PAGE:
For example, if I know I am going to pay for college for my offspring, then a 529 plan is gonna be tax-free much like a Roth IRA. So if I need more fixed income in my asset allocation, I know I want to put the fixed income assets in the most tax efficient place I can put them. If my 401k is filled up and my Roth IRA is filled up with fixed income, then I will not buy tax-exempt bonds, but I will just use the 529 plan to buy fixed income.
One point

a dollar in an HSA is worth more than a dollar in a 401k or 529.

HSA not taxed going in
HSA not taxed going out (for medical expenses)

401k is not taxed going in
401k is taxed going out

I assume a 529 is not taxed going in
I assume a 529 is taxed at withdraw?

don't have kids (yet) so unsure on 529 rules.
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Old 09-24-2007, 03:16 PM   #8
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I assume a 529 is not taxed going in
I assume a 529 is taxed at withdraw?

My state's 529 has a state tax deduction going in and is tax-free on withdrawal if used for qualified educational expenses.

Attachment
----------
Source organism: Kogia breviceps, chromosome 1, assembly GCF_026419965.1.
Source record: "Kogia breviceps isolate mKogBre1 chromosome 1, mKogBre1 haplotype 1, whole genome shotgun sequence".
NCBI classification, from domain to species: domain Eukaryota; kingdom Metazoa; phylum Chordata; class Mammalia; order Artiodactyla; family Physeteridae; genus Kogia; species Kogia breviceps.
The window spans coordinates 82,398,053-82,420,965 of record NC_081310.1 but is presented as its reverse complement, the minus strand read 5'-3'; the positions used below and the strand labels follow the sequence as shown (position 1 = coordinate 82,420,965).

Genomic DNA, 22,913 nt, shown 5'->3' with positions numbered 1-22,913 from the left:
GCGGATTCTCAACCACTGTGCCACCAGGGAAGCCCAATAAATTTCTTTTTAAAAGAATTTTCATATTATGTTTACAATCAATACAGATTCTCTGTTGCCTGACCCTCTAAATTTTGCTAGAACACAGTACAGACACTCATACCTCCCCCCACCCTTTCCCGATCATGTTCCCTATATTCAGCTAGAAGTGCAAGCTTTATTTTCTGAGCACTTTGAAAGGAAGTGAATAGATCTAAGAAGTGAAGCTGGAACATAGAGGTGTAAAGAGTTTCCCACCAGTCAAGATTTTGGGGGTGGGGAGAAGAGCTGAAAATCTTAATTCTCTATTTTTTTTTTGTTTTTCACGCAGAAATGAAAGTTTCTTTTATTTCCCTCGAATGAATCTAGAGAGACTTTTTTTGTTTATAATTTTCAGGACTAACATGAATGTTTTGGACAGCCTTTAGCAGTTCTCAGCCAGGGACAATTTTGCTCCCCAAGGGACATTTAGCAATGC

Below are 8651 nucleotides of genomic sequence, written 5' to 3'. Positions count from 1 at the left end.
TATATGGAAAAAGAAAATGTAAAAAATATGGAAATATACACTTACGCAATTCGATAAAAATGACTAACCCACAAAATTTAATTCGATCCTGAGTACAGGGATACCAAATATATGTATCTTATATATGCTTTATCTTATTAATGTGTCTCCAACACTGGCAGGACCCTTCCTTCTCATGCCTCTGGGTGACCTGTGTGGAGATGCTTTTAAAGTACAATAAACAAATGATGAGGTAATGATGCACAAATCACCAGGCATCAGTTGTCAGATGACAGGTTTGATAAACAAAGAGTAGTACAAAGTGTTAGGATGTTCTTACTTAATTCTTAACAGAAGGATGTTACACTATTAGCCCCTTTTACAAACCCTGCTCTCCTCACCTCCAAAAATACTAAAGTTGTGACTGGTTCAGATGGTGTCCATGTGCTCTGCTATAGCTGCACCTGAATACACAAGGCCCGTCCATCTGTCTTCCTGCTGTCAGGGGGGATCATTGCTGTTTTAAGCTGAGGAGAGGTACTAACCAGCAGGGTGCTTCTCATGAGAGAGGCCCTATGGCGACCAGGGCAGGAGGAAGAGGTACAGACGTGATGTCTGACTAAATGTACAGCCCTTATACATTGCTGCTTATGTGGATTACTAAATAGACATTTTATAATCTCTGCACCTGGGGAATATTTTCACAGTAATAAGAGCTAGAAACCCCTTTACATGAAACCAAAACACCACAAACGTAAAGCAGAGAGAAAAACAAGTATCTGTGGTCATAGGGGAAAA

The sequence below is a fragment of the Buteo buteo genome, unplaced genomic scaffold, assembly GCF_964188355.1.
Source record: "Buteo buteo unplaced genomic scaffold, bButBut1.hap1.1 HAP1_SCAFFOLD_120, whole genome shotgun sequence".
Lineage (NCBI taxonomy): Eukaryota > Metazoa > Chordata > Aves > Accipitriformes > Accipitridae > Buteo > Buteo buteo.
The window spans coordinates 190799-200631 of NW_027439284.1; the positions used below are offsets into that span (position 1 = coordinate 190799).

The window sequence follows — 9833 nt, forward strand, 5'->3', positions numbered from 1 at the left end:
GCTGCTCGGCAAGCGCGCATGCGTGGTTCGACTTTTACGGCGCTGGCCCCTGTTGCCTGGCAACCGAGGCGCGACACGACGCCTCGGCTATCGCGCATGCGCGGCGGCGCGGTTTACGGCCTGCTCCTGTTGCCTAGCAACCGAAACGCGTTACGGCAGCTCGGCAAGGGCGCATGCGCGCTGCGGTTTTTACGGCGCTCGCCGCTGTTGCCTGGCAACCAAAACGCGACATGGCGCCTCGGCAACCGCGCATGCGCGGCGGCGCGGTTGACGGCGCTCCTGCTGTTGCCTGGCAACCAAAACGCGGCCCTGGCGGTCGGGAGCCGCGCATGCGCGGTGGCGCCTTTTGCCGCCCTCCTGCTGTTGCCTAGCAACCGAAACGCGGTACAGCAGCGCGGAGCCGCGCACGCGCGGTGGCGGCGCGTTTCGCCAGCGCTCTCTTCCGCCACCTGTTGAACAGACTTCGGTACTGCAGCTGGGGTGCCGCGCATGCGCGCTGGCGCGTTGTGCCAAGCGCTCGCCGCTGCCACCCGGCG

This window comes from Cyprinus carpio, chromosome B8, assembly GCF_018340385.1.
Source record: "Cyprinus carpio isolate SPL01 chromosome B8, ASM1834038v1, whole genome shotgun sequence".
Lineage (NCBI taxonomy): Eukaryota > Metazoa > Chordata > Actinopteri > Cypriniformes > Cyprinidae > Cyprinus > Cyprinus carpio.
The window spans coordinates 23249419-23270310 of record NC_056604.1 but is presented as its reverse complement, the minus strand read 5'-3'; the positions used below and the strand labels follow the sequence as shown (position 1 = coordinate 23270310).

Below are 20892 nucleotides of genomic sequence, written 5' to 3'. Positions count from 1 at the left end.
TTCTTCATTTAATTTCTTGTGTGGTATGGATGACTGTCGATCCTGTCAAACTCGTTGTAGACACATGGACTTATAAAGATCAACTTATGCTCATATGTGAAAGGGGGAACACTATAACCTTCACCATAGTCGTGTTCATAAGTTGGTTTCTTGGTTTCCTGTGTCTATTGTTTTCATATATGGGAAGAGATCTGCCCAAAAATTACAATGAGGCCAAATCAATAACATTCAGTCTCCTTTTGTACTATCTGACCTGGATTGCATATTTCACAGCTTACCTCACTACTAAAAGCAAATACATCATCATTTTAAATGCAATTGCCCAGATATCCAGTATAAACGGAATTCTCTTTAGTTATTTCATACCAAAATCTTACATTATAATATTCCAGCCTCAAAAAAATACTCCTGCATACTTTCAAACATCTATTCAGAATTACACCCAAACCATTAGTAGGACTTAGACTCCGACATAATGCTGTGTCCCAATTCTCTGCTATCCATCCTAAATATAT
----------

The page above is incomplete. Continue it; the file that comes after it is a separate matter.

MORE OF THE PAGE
2Cor521
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Old 09-25-2007, 09:30 AM   #9
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Originally Posted by SecondCor521 View Post
My state's 529 has a state tax deduction going in and is tax-free on withdrawal if used for qualified educational expenses.

2Cor521
so 529 and HSA are equal dollar for dollar.

a 401k dollar is not as equal. Whatever your effective tax rate is, is the effective discount for the 401k value

401k not taxed going in
401k taxed going out

529 not taxed going in
529 not taxed going out

HSA not taxed going in
HSA not taxed going out

**assuming withdraws from 529 and HSA are for college/health care**